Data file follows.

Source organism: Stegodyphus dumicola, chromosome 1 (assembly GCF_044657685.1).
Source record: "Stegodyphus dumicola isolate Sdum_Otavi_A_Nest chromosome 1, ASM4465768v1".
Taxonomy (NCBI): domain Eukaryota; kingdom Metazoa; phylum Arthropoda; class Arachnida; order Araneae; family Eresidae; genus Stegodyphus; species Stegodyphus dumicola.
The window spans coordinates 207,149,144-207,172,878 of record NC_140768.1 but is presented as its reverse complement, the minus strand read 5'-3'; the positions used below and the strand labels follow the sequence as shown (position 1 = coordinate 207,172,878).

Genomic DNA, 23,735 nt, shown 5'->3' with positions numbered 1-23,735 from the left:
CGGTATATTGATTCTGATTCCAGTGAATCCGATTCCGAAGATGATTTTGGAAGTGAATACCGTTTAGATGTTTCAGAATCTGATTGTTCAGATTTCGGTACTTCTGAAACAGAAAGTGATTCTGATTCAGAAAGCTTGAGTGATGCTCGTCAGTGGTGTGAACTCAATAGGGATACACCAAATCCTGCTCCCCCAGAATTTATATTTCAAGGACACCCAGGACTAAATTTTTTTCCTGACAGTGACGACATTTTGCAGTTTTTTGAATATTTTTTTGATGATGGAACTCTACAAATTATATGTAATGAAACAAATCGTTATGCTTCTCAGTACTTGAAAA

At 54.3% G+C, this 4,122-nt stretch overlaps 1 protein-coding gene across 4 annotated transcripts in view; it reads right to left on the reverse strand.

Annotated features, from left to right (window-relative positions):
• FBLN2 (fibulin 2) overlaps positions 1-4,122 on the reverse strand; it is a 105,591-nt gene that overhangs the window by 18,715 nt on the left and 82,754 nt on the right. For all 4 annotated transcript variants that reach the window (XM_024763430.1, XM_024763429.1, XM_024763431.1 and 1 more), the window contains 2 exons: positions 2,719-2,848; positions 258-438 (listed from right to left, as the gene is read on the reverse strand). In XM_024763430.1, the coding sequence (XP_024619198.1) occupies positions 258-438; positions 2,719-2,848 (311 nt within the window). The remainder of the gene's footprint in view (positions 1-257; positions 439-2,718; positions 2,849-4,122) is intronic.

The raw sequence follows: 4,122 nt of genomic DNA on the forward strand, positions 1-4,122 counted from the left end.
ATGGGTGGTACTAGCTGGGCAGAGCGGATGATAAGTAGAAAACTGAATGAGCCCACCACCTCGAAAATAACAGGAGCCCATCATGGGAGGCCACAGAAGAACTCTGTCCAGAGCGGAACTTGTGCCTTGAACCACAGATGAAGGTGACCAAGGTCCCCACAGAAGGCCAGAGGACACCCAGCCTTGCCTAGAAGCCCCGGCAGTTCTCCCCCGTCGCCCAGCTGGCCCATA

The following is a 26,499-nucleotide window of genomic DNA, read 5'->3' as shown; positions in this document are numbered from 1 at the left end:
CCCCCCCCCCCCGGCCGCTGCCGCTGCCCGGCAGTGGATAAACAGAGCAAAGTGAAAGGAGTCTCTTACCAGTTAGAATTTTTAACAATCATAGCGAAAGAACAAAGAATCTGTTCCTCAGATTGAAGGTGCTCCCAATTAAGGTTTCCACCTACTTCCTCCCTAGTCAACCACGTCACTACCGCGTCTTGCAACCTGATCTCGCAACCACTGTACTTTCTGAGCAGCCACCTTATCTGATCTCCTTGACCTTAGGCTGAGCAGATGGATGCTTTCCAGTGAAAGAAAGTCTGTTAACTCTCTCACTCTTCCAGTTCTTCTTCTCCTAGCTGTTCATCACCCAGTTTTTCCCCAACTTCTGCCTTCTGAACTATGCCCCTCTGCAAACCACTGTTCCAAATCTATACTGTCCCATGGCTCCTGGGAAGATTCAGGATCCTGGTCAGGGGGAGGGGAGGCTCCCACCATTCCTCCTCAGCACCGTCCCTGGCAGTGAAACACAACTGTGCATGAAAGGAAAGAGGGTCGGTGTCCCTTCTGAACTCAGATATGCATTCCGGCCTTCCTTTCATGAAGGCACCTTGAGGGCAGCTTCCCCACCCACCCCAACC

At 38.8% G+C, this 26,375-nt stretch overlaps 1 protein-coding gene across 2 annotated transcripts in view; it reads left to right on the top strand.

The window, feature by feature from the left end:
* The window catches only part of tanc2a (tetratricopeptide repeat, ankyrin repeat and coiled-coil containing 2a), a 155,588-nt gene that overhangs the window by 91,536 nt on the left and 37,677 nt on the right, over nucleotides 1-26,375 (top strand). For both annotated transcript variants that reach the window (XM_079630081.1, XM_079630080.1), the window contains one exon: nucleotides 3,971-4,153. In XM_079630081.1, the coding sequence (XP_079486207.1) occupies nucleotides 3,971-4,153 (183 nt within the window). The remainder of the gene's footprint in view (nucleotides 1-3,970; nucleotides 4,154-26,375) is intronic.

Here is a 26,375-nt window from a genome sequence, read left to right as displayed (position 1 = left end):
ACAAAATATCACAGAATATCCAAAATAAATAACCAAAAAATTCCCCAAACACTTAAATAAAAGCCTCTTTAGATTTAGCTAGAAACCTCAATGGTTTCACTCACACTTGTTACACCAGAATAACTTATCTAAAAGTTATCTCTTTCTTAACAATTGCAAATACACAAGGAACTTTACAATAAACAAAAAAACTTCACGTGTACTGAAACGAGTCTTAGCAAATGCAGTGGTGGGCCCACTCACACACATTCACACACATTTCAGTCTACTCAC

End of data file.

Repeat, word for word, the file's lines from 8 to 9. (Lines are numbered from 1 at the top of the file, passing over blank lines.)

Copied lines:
Annotated features, from left to right (window-relative positions):
• FBLN2 (fibulin 2) overlaps positions 1-4,122 on the reverse strand; it is a 105,591-nt gene that overhangs the window by 18,715 nt on the left and 82,754 nt on the right. For all 4 annotated transcript variants that reach the window (XM_024763430.1, XM_024763429.1, XM_024763431.1 and 1 more), the window contains 2 exons: positions 2,719-2,848; positions 258-438 (listed from right to left, as the gene is read on the reverse strand). In XM_024763430.1, the coding sequence (XP_024619198.1) occupies positions 258-438; positions 2,719-2,848 (311 nt within the window). The remainder of the gene's footprint in view (positions 1-257; positions 439-2,718; positions 2,849-4,122) is intronic.